Mecum Auctions held its most recent motorcycle auction Jan. 22-27 in Las Vegas, and the prices obtained for some of the machines we rode, or wanted to ride, when we were young motorcyclists might seem shocking now.
A 1988 Honda RC30 sold for $121,000; a 1980 Bimota SB2 brought in $56,650 and a 1985 Suzuki GSX-R750 earned the seller $18,700.
Here’s a look at some of the machines that sold at the auction and the prices they commanded. For more information, go to www.mecum.com.
1988 Honda RC30. $121,000. When auctioned, this 750cc Honda RC30 had 1 mile on the odometer from being pushed since it has never been started. The original sales invoice was from WG Bill Tillson Ltd. of Cleveland, Ohio.
This bike came standard with a quick-release front fork system and a single-sided swingarm for quick tire changes. The aluminum frame used two curved extrusions to wrap around the water-cooled engine, which was a V-4 DOHC design with four valves per cylinder. The camshafts were gear driven, the brakes were top-shelf with 4-piston calipers, and the 6-speed gearbox had very close ratios. The engine pumped out 118 horsepower, enabling speeds of more than 150 mph.
1980 Bimota SB2. $56,650. This 750cc machine is one of only 140 ever built. When the Bimota SB2 first came out in 1977, it was one of the most advanced superbikes on the scene. The company‘s first prototype road motorcycle, the SB2, was shown at the Bologna Motor Show in 1976 with a tuned Suzuki GS750 DOHC motor enlarged to 850cc with Yoshimura racing parts, as well as an ultra-light chromoly trellis frame, weighing around 20 pounds.
1985 Suzuki GSX-R 750. $18,700. This racer-replica production bike featured oil-and-air cooling, an aluminum frame, 41mm forks, flat-slide carburetors, triple 300mm drilled disc brakes, 18-inch wheels and magnesium rocker covers. It weighed just 388 pounds dry, which was about 70 pounds lighter than its rivals. The engine produced 106 horsepower at 10,500 rpm.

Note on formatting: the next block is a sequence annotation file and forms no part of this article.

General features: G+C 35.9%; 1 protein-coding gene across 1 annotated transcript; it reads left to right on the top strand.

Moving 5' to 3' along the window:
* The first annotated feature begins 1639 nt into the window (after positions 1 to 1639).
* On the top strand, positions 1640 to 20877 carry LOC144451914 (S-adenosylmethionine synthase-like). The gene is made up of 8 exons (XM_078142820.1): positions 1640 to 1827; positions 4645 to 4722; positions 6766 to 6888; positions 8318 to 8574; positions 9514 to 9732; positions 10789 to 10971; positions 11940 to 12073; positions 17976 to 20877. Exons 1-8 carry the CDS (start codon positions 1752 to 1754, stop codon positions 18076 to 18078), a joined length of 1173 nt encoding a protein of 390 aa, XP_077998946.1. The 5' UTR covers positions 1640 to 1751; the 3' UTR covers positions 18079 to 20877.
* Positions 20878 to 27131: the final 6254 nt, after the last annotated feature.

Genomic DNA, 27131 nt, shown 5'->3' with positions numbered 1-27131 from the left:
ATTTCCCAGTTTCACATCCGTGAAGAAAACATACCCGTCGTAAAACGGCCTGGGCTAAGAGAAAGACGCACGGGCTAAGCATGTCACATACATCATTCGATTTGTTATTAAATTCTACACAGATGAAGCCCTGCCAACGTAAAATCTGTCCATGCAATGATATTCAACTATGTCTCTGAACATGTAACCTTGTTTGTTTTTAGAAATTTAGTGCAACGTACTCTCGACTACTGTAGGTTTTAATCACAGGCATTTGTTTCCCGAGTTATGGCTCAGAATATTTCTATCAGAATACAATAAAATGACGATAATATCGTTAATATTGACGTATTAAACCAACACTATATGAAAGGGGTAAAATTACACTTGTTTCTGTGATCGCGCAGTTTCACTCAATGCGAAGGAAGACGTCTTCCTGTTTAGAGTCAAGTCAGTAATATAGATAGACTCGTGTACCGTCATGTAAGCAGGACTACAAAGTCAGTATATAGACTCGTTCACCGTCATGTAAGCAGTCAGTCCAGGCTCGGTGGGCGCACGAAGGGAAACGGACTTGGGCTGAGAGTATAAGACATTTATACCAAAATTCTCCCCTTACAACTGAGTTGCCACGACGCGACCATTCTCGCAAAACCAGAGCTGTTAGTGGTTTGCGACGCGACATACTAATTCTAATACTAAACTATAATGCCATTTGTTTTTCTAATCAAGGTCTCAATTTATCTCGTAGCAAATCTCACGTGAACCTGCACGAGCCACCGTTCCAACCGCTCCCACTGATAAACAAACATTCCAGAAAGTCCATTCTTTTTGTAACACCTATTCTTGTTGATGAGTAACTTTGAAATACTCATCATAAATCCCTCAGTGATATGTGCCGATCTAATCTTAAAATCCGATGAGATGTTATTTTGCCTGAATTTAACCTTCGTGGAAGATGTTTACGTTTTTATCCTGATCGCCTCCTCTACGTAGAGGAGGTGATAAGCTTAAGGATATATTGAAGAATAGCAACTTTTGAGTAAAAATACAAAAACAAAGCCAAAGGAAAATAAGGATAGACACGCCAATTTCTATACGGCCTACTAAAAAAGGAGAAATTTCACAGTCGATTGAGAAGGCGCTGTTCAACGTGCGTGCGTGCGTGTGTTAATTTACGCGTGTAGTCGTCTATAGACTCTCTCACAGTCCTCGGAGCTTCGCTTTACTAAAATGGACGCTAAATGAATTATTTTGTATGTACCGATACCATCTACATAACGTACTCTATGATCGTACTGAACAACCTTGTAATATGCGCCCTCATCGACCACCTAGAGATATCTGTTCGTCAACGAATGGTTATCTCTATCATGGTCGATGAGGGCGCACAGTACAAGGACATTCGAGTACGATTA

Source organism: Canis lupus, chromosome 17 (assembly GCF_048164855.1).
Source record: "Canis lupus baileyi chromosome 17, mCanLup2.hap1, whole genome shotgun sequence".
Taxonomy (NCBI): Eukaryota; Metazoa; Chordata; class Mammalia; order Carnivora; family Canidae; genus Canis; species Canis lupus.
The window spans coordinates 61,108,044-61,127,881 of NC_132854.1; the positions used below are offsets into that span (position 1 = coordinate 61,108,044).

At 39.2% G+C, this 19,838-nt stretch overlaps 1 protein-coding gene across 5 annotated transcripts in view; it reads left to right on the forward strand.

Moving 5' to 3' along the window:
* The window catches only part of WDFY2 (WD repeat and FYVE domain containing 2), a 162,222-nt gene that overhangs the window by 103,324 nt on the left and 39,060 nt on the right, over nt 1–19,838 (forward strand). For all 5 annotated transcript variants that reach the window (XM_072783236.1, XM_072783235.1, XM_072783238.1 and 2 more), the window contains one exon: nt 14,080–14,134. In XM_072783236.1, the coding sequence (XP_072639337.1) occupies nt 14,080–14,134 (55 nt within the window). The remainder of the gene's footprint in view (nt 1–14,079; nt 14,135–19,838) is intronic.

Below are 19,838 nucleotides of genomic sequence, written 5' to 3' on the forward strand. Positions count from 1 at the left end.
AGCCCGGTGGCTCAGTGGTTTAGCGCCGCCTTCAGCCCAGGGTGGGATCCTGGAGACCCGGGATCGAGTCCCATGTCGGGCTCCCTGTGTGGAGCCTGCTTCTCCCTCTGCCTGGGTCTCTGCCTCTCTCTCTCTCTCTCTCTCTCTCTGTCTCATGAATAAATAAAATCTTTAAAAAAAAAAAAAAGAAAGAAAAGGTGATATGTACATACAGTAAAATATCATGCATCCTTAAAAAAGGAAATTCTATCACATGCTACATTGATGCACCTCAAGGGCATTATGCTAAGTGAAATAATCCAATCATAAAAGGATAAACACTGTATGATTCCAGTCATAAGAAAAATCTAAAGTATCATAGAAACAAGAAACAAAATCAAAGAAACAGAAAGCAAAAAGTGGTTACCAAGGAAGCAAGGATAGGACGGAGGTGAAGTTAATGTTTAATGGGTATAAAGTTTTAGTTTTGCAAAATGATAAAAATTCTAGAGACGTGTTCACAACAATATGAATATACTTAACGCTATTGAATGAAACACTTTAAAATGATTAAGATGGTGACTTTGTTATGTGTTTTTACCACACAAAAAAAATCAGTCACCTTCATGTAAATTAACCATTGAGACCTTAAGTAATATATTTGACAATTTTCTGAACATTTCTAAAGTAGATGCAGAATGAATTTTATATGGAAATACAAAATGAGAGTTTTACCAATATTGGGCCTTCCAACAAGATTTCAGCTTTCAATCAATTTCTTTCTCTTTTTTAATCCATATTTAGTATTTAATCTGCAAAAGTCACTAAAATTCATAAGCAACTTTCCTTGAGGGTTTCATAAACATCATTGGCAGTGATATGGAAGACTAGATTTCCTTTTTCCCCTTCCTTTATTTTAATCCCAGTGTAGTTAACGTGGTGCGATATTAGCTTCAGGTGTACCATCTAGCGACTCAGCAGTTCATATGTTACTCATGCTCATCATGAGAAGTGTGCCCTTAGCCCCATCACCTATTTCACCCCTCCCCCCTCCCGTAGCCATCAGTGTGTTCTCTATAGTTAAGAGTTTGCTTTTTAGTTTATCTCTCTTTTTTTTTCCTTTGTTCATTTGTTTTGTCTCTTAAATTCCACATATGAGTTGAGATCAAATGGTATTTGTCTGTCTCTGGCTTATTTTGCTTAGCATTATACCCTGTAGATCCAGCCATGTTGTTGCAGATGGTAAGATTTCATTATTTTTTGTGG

1969 Honda CB750 Sandcast. $27,500. This is one of the very first models with sandcast crankcases. Mecums notes: “Remarkable as it seems in retrospect, Honda was unsure what the reception for its across-the-frame four-cylinder machine would be and used a technique called permanent mold casting (often referred to as sandcasting, although this is technically inaccurate) for its first few hundred models before investing in molds for die-casting its crankcases. With more than 400,000 of the CB750 model sold between 1969 and 2003, the investment was certainly worthwhile. Those first ‘Sandcast’ models are considered the most collectable of all roadster CB750s, the precursors for the deluge that followed.”
1976 Yamaha RD400. $12,100. The RD400 featured a short wheelbase, light weight, simple 398cc twin-cylinder two-stroke engine and disc brakes. Many aftermarket parts were available, from clip-on handlebars to rearsets to café racer seats and bodywork to bigger pistons.
1975 Kawasaki Z1 900. $18,700. One of the original Superbikes, the Z1 boasts a 903cc, air-cooled dual-overhead-cam engine, no-nonsense styling, a claimed 82 horsepower at 8,500 rpm and a claimed top speed of 130 mph-plus. At a time when two-stroke street bikes were the quickest machines on the streets, the big four-stroke muscle bikes were coming.